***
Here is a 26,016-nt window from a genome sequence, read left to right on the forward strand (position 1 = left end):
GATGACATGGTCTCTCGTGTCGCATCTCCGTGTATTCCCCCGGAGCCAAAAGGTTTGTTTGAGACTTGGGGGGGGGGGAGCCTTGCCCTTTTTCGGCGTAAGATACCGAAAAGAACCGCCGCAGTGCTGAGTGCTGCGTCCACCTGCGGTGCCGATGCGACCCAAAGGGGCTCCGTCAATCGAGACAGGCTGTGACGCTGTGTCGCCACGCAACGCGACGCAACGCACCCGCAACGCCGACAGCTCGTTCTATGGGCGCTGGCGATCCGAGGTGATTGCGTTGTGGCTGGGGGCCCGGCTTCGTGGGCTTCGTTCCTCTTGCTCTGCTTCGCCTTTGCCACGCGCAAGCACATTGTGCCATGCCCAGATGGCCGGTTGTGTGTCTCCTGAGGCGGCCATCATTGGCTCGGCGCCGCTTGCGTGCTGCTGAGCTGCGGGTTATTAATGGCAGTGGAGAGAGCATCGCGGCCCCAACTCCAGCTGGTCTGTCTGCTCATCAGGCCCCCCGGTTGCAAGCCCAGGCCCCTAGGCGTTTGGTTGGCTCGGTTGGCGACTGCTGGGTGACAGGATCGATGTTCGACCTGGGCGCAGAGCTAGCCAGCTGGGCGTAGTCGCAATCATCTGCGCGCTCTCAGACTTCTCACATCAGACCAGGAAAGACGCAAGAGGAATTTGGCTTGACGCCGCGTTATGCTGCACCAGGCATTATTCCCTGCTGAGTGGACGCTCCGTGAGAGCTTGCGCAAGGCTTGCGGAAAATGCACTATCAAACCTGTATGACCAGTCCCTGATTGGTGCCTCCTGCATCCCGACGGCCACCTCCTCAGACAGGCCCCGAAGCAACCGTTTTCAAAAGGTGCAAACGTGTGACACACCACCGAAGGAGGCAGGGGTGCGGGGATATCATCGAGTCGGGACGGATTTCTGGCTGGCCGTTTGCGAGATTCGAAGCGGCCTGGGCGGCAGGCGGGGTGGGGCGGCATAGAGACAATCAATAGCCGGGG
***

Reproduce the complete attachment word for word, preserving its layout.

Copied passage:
Here is a 26,016-nt window from a genome sequence, read left to right on the forward strand (position 1 = left end):
GATGACATGGTCTCTCGTGTCGCATCTCCGTGTATTCCCCCGGAGCCAAAAGGTTTGTTTGAGACTTGGGGGGGGGGGAGCCTTGCCCTTTTTCGGCGTAAGATACCGAAAAGAACCGCCGCAGTGCTGAGTGCTGCGTCCACCTGCGGTGCCGATGCGACCCAAAGGGGCTCCGTCAATCGAGACAGGCTGTGACGCTGTGTCGCCACGCAACGCGACGCAACGCACCCGCAACGCCGACAGCTCGTTCTATGGGCGCTGGCGATCCGAGGTGATTGCGTTGTGGCTGGGGGCCCGGCTTCGTGGGCTTCGTTCCTCTTGCTCTGCTTCGCCTTTGCCACGCGCAAGCACATTGTGCCATGCCCAGATGGCCGGTTGTGTGTCTCCTGAGGCGGCCATCATTGGCTCGGCGCCGCTTGCGTGCTGCTGAGCTGCGGGTTATTAATGGCAGTGGAGAGAGCATCGCGGCCCCAACTCCAGCTGGTCTGTCTGCTCATCAGGCCCCCCGGTTGCAAGCCCAGGCCCCTAGGCGTTTGGTTGGCTCGGTTGGCGACTGCTGGGTGACAGGATCGATGTTCGACCTGGGCGCAGAGCTAGCCAGCTGGGCGTAGTCGCAATCATCTGCGCGCTCTCAGACTTCTCACATCAGACCAGGAAAGACGCAAGAGGAATTTGGCTTGACGCCGCGTTATGCTGCACCAGGCATTATTCCCTGCTGAGTGGACGCTCCGTGAGAGCTTGCGCAAGGCTTGCGGAAAATGCACTATCAAACCTGTATGACCAGTCCCTGATTGGTGCCTCCTGCATCCCGACGGCCACCTCCTCAGACAGGCCCCGAAGCAACCGTTTTCAAAAGGTGCAAACGTGTGACACACCACCGAAGGAGGCAGGGGTGCGGGGATATCATCGAGTCGGGACGGATTTCTGGCTGGCCGTTTGCGAGATTCGAAGCGGCCTGGGCGGCAGGCGGGGTGGGGCGGCATAGAGACAATCAATAGCCGGGG